VA Construction Delays in Colorado Must End

Two construction workers laying cinder blocks.

A Dec. 9 ruling by the U.S. Civilian Board of Contract Appeals (CBCA) has hobbled the Department of Veterans Affairs in its beleaguered efforts to complete a new VA hospital in Aurora, Colo.

The board ruled that VA had breached its contract with the Kiewit-Turner (KT) joint venture company by failing to deliver a facility design that could be built for an approved budget of about $583 million.

The American Legion has long-criticized VA's delays and cost overruns for new hospital construction in Colorado, Las Vegas, New Orleans and Orlando, Fla. The Legion passed a resolution last May that called on Congress to improve VA construction programs, and "to consider all available options," including the U.S. Army Corps of Engineers, "to ensure major construction programs are completed on time and within budget."

One day after the CBCA ruling, VA agreed to bring in the Corps of Engineers to oversee the construction fiasco in Aurora.

Louis Celli, director of the Legion's Veterans Affairs & Rehabilitation Division, said VA's Office of Acquisition, Logistics and Construction "appears to have a fundamental flaw in the way it conducts business. If senior executives in that office aren't doing their jobs, then Secretary McDonald should find more competent managers."

In its 19-page decision report, CBCA noted that VA's "current methodology appears to be counterintuitive to the Government's ability to achieve best value."

VA's construction record in Aurora, the report stated, "is replete with instances in which the agency's on-site personnel – project executive, senior resident engineer, resident engineers, contracting officer, and project coordinator for the medical center – lacked confidence in each other's abilities and respect for each other's actions."

The report said VA's construction manager on the project, James Lynn of Jacobs Engineering Group, Inc., described the department's on-site group, "prior to a shake-up in June 2013, as the least effective and most dysfunctional staff on any project that he had ever seen."

As early as October 2010, an independent advisor had cautioned VA that construction costs were increasing. A September 2011 VA project management plan stated quite plainly: "Problem with scope and design management has caused budget overruns." In March 2012, KT told VA that the cost was going over the $700 million mark and, by year's end, the cost estimate stood at $769 million.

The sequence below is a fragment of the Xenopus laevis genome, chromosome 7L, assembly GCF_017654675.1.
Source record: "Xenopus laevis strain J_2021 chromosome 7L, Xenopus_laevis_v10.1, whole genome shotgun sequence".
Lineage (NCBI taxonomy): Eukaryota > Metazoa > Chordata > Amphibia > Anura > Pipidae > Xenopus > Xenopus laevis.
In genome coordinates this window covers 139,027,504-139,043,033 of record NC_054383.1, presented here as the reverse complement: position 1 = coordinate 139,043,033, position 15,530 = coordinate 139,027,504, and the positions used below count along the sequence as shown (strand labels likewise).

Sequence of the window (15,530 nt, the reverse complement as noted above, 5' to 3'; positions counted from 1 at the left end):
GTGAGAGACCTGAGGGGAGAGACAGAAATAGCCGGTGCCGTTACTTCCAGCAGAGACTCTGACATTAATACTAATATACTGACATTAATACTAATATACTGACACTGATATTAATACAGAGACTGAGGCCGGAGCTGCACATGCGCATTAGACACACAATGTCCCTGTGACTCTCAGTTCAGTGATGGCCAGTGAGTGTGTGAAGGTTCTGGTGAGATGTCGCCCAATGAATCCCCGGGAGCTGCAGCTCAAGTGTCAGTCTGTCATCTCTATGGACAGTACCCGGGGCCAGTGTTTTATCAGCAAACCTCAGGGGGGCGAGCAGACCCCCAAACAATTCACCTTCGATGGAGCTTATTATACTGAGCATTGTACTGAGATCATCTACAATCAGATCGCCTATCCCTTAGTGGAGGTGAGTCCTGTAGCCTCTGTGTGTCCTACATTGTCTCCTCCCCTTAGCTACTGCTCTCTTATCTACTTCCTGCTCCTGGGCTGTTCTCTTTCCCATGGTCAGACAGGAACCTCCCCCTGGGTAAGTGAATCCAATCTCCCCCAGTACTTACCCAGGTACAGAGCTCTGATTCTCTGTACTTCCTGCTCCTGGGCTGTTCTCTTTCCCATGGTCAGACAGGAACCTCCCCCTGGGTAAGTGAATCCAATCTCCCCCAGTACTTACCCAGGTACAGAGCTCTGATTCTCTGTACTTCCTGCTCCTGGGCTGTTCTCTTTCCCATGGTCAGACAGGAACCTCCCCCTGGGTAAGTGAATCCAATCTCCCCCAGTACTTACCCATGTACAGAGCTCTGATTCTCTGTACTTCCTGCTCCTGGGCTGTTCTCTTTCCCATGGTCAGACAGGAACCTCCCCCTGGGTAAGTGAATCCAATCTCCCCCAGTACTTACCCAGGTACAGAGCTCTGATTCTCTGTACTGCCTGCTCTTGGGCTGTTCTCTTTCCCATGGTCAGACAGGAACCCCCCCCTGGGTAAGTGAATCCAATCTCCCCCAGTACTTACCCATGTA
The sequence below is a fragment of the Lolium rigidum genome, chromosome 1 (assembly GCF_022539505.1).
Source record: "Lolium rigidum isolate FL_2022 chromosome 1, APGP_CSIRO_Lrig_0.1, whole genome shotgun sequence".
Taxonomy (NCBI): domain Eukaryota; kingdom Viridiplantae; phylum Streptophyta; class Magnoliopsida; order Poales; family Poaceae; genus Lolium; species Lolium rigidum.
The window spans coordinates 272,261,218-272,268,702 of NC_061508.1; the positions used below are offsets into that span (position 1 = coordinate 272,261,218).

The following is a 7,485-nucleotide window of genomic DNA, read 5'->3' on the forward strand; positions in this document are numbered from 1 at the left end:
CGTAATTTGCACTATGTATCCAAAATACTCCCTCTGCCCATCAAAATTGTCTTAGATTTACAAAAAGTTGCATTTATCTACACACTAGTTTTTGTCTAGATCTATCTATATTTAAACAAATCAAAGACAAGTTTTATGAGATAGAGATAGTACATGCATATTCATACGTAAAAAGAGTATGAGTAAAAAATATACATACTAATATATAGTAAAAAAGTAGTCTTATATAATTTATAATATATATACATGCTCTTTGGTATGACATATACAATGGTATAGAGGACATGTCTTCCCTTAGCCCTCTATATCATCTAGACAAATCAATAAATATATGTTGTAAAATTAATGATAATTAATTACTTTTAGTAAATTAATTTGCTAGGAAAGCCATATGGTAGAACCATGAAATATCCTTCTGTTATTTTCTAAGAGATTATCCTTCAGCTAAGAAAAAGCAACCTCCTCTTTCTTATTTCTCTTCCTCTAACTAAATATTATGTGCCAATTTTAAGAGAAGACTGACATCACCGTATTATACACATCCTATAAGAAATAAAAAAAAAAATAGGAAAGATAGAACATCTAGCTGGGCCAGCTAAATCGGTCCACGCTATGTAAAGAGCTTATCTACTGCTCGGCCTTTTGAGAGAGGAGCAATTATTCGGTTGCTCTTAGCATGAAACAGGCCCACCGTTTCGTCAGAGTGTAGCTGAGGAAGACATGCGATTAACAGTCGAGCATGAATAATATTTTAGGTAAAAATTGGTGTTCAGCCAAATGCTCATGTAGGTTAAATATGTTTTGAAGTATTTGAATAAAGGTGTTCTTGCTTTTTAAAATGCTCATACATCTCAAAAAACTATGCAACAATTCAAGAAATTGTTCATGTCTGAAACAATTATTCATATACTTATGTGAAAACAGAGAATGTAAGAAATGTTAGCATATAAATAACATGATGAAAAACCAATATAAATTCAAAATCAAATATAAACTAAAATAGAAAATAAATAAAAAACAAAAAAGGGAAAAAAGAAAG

Despite ballooning expenses, VA directed KT in March 2013 "to proceed with construction based on the drawings current at that time," according to the report. KT replied "the VA is quickly creating a massive funding issue on this project." Three months later, the company told VA that the Aurora hospital could cost more than $1 billion.

Celli said that VA's insistence to proceed in the face of such serious budgetary issues was a remarkably poor decision, "given the fact that VA agreed to supply KT with updated plans that would reduce the cost, but never did so."

American Legion representatives met with KT last August to hear its concerns about the Aurora project. "We conveyed those concerns to VA," Celli said, "especially the fact that veteran-owned subcontracting companies weren't getting paid – because VA wasn't paying KT. But our complaints fell on deaf ears, because the Legion saw no response whatsoever."

VA, the report stated, "has never sought additional funds for the project, and according to deposition testimony given by VA executives in April 2014, there were no plans at that time to ask for more money….There is little likelihood that the VA will cure its failure, given its insistence that it will neither redesign the project nor seek additional appropriated funds to complete it."

According to a statement issued by KT, the company had tried to meet with VA four times since last August to develop contingency plans to minimize the impact on the project and Colorado veterans, in case the CBCA decision went against the department. "For three months, the VA refused to meet, choosing to listen to its lawyers who said that those efforts would be 'counterproductive.'"

Eventually, VA agreed to a contingency plan meeting and scheduled one for Dec. 18, next Thursday.

In a Dec. 9 news release, KT said the CBCA hearing "revealed that the VA intentionally forced Kiewit-Turner to finance the project by demanding that they continue construction, even though third-party construction and design experts showed the project was going to be significantly over the VA's budget."

The same day, a letter was sent to VA Secretary Robert McDonald from Scott Cassels, executive vice president for the Kiewit Corporation. "The CBCA decision confirms that the contract is broken, both legally and practically," Cassels wrote. "The VA now must quickly and carefully scrutinize all aspects of this project, make appropriate design and management adjustments, and re-procure as soon as possible to minimize further delays for Colorado-area Veterans and cost increases for taxpayers."

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